Let $F(x,y)$ be a squarefree binary form with integer coefficients, possibly reducible, $\deg(F) \ge 3$.

I am interested in ways of getting infinitely many integer solutions $(x,y,m), m \ne 0$ to $F(x,y)=m$, maximizing $\max(|x|,|y|)$ relative to $m$.

More formally, suppose $F$ is as above, $f$ is an increasing function, and for infinitely many $x,y,m$, $m \ne 0$ the following hold:

1) $F(x,y)=m$.

2) $\max(|x|,|y|) \ge f(|m|,\deg(F))$ or $\max(|x|,|y|) \ge f(|m|)$

How fast can $f$ grow?

Partial result: For $\deg(F)=3$, it is possible to have $f(m)=C m$ for $C$ an arbitrary large constant depending on $F$. This may be best possible for $F$ of degree $3$.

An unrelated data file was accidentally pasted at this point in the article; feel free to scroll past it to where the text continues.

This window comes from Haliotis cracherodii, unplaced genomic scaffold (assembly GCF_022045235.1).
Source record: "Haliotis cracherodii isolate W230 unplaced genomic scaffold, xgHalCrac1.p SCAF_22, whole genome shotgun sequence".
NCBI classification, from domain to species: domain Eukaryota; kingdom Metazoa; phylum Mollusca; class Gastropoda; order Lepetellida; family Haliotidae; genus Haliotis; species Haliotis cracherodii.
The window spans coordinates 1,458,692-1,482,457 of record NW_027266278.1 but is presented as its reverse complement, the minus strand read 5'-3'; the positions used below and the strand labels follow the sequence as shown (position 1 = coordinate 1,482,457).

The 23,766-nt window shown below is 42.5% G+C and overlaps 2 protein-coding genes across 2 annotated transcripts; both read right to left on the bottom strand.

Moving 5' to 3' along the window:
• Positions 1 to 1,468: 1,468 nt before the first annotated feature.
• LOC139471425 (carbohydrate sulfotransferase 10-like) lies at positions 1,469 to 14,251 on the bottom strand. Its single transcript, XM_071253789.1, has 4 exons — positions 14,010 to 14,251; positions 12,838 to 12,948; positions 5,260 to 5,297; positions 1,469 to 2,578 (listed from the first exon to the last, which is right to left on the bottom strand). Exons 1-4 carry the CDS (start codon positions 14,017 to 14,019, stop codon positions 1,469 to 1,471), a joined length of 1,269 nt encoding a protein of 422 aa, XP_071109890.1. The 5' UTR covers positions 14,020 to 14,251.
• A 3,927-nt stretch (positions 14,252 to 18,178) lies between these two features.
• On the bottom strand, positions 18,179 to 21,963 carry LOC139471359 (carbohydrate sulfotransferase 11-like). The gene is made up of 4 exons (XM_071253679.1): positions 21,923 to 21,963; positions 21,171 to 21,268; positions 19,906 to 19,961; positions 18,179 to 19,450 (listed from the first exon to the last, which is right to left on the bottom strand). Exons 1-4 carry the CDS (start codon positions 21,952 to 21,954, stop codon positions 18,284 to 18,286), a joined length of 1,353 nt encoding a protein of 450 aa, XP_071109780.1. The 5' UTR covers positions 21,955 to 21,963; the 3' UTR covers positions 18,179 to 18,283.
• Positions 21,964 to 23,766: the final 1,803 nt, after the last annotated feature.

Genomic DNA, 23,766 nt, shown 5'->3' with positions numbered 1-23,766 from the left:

**Added later** The construction with $f(|m|)= C m$
as suggested in comments:

For $C \sim \varphi^{k+1}$, we can take $f(|m|)= C m$ and $$G(x,y) = (F_{k+1} x - F_k y) (x^2 + x y - y^2)$$ where $F_k$ is the $k^{th}$ Fibonacci number.

Then we can take $x=F_n$, $y=F_{n+1}$, $m=(-1)^{n+1} F_{n-k}$.

We have the identities

$$ F_{k+1} F_n - F_k F_{n+1} \ = \ F_{k+1} x - F_k y \ = \ F_{n-k} $$ $$ F_n^2 + F_n F_{n+1} - F_{n+1}^2 \ = \ x^2 + xy - y^2 \ = \ (-1)^{n+1}.$$

which yield $G(x,y) = m$.

This construction seems to give an unbounded number $G(x_i,y_i)$ of unbounded quality for the Granville-Langevin conjecture, which is equivalent to $abc$ without using the radical at all.

This is a lower bound for $f(|m|)$ and experimentally there are much better solutions with the same $G$, though I don't know if they are infinite (probably not).

Multiplying $G$ by similar linear factors, I believe one can get $f(|m|)=C |m|^{\frac{1}{(\deg(G)-2)}}$.